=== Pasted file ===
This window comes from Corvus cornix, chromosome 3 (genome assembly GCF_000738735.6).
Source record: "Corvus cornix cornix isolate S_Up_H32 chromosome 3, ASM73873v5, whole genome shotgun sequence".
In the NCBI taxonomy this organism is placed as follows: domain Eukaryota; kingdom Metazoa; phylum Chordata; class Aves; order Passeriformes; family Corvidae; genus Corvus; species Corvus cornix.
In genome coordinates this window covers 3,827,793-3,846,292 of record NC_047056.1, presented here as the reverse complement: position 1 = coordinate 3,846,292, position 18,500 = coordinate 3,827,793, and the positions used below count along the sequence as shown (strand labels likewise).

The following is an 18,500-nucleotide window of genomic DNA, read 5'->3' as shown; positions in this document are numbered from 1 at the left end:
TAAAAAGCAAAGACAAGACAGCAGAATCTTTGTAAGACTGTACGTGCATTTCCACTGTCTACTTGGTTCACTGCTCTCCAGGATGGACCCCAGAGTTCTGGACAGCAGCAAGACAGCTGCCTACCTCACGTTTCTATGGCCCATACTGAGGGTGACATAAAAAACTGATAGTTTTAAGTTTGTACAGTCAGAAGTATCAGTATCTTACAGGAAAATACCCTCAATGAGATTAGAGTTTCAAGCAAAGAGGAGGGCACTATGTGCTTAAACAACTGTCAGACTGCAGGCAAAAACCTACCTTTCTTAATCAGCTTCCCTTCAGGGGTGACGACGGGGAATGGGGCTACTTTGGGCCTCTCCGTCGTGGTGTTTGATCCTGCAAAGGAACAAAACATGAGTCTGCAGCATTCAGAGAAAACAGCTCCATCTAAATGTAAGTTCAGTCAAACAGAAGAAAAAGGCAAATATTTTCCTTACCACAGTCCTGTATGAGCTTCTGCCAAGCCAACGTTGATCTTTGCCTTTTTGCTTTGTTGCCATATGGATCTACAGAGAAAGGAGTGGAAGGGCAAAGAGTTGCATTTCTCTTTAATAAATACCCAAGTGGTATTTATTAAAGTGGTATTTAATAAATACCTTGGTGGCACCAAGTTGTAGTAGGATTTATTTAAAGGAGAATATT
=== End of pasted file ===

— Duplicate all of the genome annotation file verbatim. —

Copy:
This window comes from Corvus cornix, chromosome 3 (genome assembly GCF_000738735.6).
Source record: "Corvus cornix cornix isolate S_Up_H32 chromosome 3, ASM73873v5, whole genome shotgun sequence".
In the NCBI taxonomy this organism is placed as follows: domain Eukaryota; kingdom Metazoa; phylum Chordata; class Aves; order Passeriformes; family Corvidae; genus Corvus; species Corvus cornix.
In genome coordinates this window covers 3,827,793-3,846,292 of record NC_047056.1, presented here as the reverse complement: position 1 = coordinate 3,846,292, position 18,500 = coordinate 3,827,793, and the positions used below count along the sequence as shown (strand labels likewise).

The following is an 18,500-nucleotide window of genomic DNA, read 5'->3' as shown; positions in this document are numbered from 1 at the left end:
TAAAAAGCAAAGACAAGACAGCAGAATCTTTGTAAGACTGTACGTGCATTTCCACTGTCTACTTGGTTCACTGCTCTCCAGGATGGACCCCAGAGTTCTGGACAGCAGCAAGACAGCTGCCTACCTCACGTTTCTATGGCCCATACTGAGGGTGACATAAAAAACTGATAGTTTTAAGTTTGTACAGTCAGAAGTATCAGTATCTTACAGGAAAATACCCTCAATGAGATTAGAGTTTCAAGCAAAGAGGAGGGCACTATGTGCTTAAACAACTGTCAGACTGCAGGCAAAAACCTACCTTTCTTAATCAGCTTCCCTTCAGGGGTGACGACGGGGAATGGGGCTACTTTGGGCCTCTCCGTCGTGGTGTTTGATCCTGCAAAGGAACAAAACATGAGTCTGCAGCATTCAGAGAAAACAGCTCCATCTAAATGTAAGTTCAGTCAAACAGAAGAAAAAGGCAAATATTTTCCTTACCACAGTCCTGTATGAGCTTCTGCCAAGCCAACGTTGATCTTTGCCTTTTTGCTTTGTTGCCATATGGATCTACAGAGAAAGGAGTGGAAGGGCAAAGAGTTGCATTTCTCTTTAATAAATACCCAAGTGGTATTTATTAAAGTGGTATTTAATAAATACCTTGGTGGCACCAAGTTGTAGTAGGATTTATTTAAAGGAGAATATT